Many communities under pressure, CSOs, and activists, develop coordinated and strategic responses to these clampdowns, share resistance tools and tactics and are able to show solidarity in the short-term when organizations are under direct attack. Nevertheless, the declining confidence in CSOs by the people they profess to serve does not only stem from the restrictive or manipulative government policies but is also due to the way CSOs most commonly practice accountability.
The digital revolution of recent years has contributed to transforming our culture of communication and global interaction, which not only makes the information more easily accessible but it also offers significantly wider range of opportunities for people to organize themselves to fight for common causes. We currently witness an unprecedented age when people rightfully demand active engagement in an organizations so that they can co-create outcomes with public institutions just like with CSOs.
Traditional and rather static forms of CSOs have not always caught up with these increasing demands for participation. A BOND survey on effectiveness, the Aid Watch Palestine research, and the What Went Wrong Foundation, all show that stakeholder involvement in CSO decision-making remains limited. Key barriers include a culture that, whilst philosophically appearing receptive to stakeholder input, is often wedded to linear or inflexible design, review, and decision-making processes in practice. Furthermore, CSOs often lack resources, skills and technology to invest in implementing the desired participative and responsive approaches, thus missing out on the opportunity to enhance trust in their relationships with their beneficiaries.
Yet, not only is this missing culture of accountability to all stakeholders, in particular to local communities and people of the grassroots, a programmatic or technical issue, it has also a greatly broader structural dimension that we have to address. We need to acknowledge that the credibility of our sector is under question and take requests from stakeholders seriously. Unless we face our skeptics and ourselves, with an honest and self-critical debate about our modus operandi and our guiding principles and commitments, we, as civil society sector, face the risk of plunging into an unprecedented legitimacy crisis.
Assessing the case of aid officials sexually exploiting victims of humanitarian disasters, Anabel Cruz, the Founder Director of the Communication and Development Institute (ICD) of Uruguay and CIVICUS Board Chair, calls out “the clear culture of abuse of power in environments where there is a vulnerability and in relationships that already imply an imbalance of power.” She suggests that it is this imbalance which we have to acknowledge and address, by empowering local communities to hold CSOs to account and by forging stronger relationships to our roots that we can hopefully prevent such occurrences in the future and rebuild public trust in CSOs.
Without people’s trust and recognition of CSOs as the legitimate representative of their voices, our fightback against repression and restriction of civic space will be ineffective. Since national governments and other powerful actors quickly learn from each other how to restrict civic space, we must, instead, also realize that the improvement of our own accountability is a critical part of the equation. Should we want to be successful in defending and reclaiming the civic space, then our approach to accountability needs to be dynamic, with the central spot being given to the dialogue and the interactive relationships with all our stakeholders so that it becomes embedded in the local constituencies’ needs.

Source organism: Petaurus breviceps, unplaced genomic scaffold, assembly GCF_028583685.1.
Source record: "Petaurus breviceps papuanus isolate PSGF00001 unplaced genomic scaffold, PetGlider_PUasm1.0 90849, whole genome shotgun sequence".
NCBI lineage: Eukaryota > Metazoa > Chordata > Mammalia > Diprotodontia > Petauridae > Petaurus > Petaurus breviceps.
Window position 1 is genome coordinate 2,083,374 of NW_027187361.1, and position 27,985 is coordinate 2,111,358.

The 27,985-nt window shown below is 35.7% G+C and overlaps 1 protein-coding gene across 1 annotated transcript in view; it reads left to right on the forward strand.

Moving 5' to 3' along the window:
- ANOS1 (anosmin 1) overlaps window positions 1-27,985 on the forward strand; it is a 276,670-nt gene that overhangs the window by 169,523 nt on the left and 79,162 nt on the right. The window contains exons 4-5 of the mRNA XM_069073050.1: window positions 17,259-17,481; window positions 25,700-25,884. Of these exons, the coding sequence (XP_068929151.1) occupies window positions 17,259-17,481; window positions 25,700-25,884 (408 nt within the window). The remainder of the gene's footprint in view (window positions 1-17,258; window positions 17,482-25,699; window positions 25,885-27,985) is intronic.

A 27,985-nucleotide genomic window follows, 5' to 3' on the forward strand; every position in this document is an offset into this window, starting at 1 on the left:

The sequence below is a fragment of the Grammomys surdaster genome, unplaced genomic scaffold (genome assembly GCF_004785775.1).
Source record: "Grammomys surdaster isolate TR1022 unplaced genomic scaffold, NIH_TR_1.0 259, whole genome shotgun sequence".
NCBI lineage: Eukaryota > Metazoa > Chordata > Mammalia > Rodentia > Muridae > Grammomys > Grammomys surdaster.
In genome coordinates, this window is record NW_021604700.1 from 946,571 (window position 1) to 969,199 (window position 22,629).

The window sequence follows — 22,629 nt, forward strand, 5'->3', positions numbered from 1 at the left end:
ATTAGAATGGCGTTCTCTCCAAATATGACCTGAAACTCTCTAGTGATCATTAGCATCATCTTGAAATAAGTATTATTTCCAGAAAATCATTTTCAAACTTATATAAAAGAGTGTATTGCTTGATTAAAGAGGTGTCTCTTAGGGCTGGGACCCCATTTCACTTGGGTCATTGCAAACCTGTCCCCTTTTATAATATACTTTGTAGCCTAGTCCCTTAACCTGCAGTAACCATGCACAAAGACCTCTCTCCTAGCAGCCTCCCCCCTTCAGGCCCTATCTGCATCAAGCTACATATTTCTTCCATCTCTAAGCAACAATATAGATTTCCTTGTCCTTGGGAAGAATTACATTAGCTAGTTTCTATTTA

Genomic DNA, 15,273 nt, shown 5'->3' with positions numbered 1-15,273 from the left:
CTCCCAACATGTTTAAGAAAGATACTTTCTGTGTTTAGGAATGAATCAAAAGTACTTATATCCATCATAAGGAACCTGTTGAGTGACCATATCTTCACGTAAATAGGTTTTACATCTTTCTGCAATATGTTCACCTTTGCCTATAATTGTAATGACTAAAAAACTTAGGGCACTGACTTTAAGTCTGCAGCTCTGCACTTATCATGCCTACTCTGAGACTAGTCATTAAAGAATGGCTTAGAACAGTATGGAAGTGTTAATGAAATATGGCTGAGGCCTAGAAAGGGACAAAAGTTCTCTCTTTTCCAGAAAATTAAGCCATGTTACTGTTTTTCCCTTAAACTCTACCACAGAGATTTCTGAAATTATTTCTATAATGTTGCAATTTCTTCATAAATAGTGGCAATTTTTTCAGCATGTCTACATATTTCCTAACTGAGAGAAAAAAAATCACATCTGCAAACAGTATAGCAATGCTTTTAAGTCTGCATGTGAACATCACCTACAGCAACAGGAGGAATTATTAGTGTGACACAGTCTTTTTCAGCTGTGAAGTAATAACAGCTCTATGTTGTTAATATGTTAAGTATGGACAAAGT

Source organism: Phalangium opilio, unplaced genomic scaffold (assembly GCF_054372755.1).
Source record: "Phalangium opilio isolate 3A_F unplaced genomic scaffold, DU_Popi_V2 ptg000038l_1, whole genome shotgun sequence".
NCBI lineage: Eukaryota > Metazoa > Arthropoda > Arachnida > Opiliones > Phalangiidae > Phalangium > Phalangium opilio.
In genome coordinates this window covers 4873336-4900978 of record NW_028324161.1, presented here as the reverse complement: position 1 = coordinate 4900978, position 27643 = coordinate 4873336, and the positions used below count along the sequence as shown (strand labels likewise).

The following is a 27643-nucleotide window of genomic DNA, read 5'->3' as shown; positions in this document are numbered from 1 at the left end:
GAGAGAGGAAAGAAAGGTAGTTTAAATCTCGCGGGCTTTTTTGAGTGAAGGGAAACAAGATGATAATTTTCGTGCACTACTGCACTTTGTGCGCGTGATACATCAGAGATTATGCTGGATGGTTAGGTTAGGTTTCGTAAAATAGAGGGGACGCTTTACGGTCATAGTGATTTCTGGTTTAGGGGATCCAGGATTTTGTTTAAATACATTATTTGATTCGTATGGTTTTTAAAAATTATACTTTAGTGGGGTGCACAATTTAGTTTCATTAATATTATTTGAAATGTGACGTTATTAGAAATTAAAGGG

Nearly 15 years ago, Kumi Naidoo already challenged CSOs to acknowledge that their accountability had to work in many different directions: “upward to donors and regulators downwards to beneficiaries, outwards to peers, members and partners, and inward accountability to staff, board, and volunteers”. So why do we still struggle to live up to this multi-dimensional perception of accountability, and what can we do to step up our game?
In the eyes of donors and governments, CSO accountability has for a long time been a rather static exercise; they demand from CSOs to provide a sound accounting of the funds management, to abide by the laws and to comply with the funding and registration requirements. But there have been very few demands to transfer the right to accountability from exclusively those that have authority over an organization (e.g. donors) to anyone that has been affected by the organization’s work.
Such a shift to a more dynamic understanding of accountability is a process that takes time because it needs an open organizational culture for learning and adaptability, flexible decision- making structures and mechanisms that put people’s participation and the systematic use of feedback at the core of the CSO. Here the participation cannot be viewed as a one-way street in which the stakeholders provide feedback to CSOs which, in return, discuss these inputs among themselves in their backrooms. Instead, it requires from the organizations and establishment of a more comprehensive feedback systems, with tools and processes that allow them to engage with the stakeholders properly, to respond to their input, and to co-find solutions with them.